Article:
If you tell me your politics, I can probably guess what you believe are the root causes of inflation. Republicans blame Joe Biden, Covid relief checks, increased deficit spending and the Federal Reserve. Democrats blame Vladimir Putin, Covid shutdowns, PPP loans/grants and (my favorite explanation of all) corporate greed.
All these explanations are right, at least partly so. Except for the corporate greed one. Do people really believe that executives at ExxonMobil, Home Depot and Kroger suddenly woke up one morning two years ago and thought, “maybe we should try to maximize our profits?” While it manifests differently in different business cultures, corporate greed is a constant. Criticizing highly competitive retail industries for high prices without evidence of price fixing is simply blame shifting.
Inflation occurs when the amount of money in a system grows faster than the amount of stuff the system produces. This can happen in lots of different ways.
If you stop production of everything, while simultaneously dropping $1,400 checks out of airplanes, inflation will ensue. If you reduce the supply of refined petroleum products without simultaneously reducing the demand for them, higher gasoline prices are guaranteed. If there is an increase in the demand for medical services without a corresponding increase in the number of medical service providers, healthcare cost will increase.
Now imagine that all those things happen essentially simultaneously.
Politicians’ simpleton proclamations to the contrary, deficit spending does not automatically create inflation. It depends on the use of the borrowed funds. If the federal government uses borrowed funds in a way that increases the productivity in the country by at least as much as the newly borrowed money, it does not cause inflation. Think about roads. If a billion-dollar debt to fund a road/bridge project will support more than a billion of new economic activity, it creates no inflation. (This doesn’t necessarily mean that the project or the use of borrowed funds was necessarily wise, but it would not be inflationary.)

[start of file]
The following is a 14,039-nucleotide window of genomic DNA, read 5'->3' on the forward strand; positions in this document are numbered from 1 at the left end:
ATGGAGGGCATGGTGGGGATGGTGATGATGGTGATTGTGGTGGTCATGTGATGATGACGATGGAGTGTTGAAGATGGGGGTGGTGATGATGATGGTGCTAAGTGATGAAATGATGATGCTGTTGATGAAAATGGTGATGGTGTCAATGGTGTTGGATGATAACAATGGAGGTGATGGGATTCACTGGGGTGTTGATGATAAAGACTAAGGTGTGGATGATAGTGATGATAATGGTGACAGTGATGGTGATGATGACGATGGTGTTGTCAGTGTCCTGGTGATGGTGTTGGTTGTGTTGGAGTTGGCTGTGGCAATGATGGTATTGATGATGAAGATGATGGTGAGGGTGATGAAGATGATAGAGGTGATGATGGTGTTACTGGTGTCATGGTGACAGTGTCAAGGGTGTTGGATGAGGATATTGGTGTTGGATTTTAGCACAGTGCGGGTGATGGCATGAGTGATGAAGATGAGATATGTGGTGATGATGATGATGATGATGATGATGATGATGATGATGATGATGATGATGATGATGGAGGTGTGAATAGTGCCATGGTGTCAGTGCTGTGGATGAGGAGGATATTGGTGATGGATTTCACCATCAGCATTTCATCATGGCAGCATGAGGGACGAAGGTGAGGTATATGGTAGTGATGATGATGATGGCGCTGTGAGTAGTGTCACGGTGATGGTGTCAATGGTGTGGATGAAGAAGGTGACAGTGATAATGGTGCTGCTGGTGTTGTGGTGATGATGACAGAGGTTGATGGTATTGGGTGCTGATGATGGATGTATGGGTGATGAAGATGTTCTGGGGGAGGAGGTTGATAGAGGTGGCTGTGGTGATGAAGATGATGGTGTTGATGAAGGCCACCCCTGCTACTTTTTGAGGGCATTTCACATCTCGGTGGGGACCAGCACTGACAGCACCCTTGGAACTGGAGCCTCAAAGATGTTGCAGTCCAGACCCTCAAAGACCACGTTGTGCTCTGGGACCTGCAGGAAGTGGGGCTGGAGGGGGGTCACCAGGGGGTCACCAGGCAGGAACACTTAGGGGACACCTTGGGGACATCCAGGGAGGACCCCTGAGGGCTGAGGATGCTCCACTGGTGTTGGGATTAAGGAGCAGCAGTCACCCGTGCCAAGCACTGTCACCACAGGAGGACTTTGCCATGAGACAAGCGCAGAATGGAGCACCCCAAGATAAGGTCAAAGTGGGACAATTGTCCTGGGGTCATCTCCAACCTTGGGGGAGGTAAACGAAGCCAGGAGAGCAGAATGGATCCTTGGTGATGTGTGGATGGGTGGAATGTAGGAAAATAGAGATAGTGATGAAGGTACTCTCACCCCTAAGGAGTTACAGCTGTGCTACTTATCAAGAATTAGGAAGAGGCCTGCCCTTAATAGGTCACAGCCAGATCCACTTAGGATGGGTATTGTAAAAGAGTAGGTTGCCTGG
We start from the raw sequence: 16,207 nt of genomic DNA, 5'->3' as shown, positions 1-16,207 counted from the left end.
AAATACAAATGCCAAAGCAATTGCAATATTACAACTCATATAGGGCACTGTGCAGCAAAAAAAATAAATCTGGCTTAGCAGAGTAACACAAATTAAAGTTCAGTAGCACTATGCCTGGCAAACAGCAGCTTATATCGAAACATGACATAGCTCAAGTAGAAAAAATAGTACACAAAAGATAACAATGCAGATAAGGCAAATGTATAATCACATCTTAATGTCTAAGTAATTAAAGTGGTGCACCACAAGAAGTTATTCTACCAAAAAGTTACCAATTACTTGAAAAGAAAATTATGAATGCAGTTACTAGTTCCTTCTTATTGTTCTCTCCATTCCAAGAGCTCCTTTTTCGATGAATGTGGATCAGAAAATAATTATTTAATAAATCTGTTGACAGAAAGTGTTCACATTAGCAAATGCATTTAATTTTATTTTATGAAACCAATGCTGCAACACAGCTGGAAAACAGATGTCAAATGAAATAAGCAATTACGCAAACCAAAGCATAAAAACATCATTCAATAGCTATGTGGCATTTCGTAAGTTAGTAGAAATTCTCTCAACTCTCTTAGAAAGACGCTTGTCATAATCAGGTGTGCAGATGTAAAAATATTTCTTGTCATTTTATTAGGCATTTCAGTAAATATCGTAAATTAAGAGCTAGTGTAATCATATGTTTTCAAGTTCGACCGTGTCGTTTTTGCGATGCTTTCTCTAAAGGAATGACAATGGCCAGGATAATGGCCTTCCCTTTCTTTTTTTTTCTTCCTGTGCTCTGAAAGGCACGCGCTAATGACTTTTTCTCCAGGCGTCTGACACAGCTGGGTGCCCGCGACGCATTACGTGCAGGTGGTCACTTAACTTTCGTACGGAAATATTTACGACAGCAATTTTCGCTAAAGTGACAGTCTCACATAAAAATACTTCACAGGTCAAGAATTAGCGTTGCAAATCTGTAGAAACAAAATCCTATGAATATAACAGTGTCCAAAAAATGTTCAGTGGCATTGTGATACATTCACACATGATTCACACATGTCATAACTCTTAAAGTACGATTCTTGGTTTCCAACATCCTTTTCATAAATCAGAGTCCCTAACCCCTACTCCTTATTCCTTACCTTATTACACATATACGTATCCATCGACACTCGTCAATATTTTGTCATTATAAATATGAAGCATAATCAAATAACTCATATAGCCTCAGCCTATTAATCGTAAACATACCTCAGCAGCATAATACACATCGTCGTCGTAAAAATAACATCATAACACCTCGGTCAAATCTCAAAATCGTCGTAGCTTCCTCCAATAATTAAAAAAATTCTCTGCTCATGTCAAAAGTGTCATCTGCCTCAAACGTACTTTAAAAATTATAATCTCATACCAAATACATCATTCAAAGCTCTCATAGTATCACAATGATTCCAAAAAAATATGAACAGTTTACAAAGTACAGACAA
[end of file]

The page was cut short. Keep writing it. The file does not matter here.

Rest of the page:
The inflationary implications are more complex when the Federal Reserve creates money out of thin air. When the Fed “prints” money, it doesn’t go directly into projects. It goes onto the balance sheets of banks and, more recently, the US Treasury. The inflation effects of this newly created money depend on whether the money sits on bank balance sheets (non-inflationary) or ends up in the hands of consumers (inflationary.)
Albert Einstein once said that everything in life should be made as simple as possible, but not more so. When we latch onto a single inflation cause, we are likely to assign it too much blame.
But when policymakers focus on a single cause, they significantly reduce their odds of successfully combatting the problem.
David Moon is president of Moon Capital Management. A version of this piece originally appeared in the USA TODAY NETWORK.